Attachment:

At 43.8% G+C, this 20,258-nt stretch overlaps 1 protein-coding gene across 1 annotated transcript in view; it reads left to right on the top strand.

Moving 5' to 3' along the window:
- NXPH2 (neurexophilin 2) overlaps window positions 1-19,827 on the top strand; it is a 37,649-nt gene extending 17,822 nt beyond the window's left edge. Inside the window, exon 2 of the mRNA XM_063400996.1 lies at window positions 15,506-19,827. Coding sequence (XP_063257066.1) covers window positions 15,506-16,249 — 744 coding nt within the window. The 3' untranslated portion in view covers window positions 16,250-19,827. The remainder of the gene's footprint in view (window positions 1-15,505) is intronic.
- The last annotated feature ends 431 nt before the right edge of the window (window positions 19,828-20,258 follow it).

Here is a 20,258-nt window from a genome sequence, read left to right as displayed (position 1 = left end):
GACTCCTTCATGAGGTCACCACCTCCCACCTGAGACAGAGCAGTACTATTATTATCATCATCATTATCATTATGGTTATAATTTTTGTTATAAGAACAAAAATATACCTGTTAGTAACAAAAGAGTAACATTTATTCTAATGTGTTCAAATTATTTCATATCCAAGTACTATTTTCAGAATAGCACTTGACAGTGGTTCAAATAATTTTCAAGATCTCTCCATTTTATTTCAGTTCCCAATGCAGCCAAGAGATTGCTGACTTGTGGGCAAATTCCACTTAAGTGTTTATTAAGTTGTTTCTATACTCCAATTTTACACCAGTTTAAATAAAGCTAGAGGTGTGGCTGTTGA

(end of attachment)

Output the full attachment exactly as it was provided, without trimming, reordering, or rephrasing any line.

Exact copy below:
At 43.8% G+C, this 20,258-nt stretch overlaps 1 protein-coding gene across 1 annotated transcript in view; it reads left to right on the top strand.

Moving 5' to 3' along the window:
- NXPH2 (neurexophilin 2) overlaps window positions 1-19,827 on the top strand; it is a 37,649-nt gene extending 17,822 nt beyond the window's left edge. Inside the window, exon 2 of the mRNA XM_063400996.1 lies at window positions 15,506-19,827. Coding sequence (XP_063257066.1) covers window positions 15,506-16,249 — 744 coding nt within the window. The 3' untranslated portion in view covers window positions 16,250-19,827. The remainder of the gene's footprint in view (window positions 1-15,505) is intronic.
- The last annotated feature ends 431 nt before the right edge of the window (window positions 19,828-20,258 follow it).

Here is a 20,258-nt window from a genome sequence, read left to right as displayed (position 1 = left end):
GACTCCTTCATGAGGTCACCACCTCCCACCTGAGACAGAGCAGTACTATTATTATCATCATCATTATCATTATGGTTATAATTTTTGTTATAAGAACAAAAATATACCTGTTAGTAACAAAAGAGTAACATTTATTCTAATGTGTTCAAATTATTTCATATCCAAGTACTATTTTCAGAATAGCACTTGACAGTGGTTCAAATAATTTTCAAGATCTCTCCATTTTATTTCAGTTCCCAATGCAGCCAAGAGATTGCTGACTTGTGGGCAAATTCCACTTAAGTGTTTATTAAGTTGTTTCTATACTCCAATTTTACACCAGTTTAAATAAAGCTAGAGGTGTGGCTGTTGA